It may only represent 0.5% of the company’s workforce, but IBM revenues were down by 5% year-on-year in the last quarterly results and the 1700 job losses reflect a trend that is not going to reverse any time soon.
IBM may ironically be the exception that proves the rule, as it is seeking to buy “Red Hat” later this year to further consolidate its position in the cloud computing market. But for many US and European companies, the trend is unmistakably downwards. US companies are being forced back home due to the US-China trade war and attempts to switch production from China has not always led to more US jobs – as they either automate production back home or switch to alternative low cost centres around the World. In Europe the most unreported crisis in the making is the cost of energy – already up around 4% over the year to April in the eurozone – compared to just 1% for other items in the price index.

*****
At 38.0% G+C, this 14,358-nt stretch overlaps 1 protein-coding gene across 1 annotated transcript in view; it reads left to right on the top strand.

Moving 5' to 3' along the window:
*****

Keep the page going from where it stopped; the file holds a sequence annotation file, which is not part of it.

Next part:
“We have yet to see what the next OECD predictions indicate about Worldwide recessionary trends” comments Robin Chater, Secretary-General of the Federation of International Employers (FedEE), “but another worrying trend is the proliferation of new laws which involve employers in needless bureaucracy, the spread of digital taxes on companies to further eat into their hard won profits and the ever growing threat that as labour displacing technologies reduce job demands, governments will seek to make up for the loss of income tax revenue by finding new, draconian ways to tax large companies.”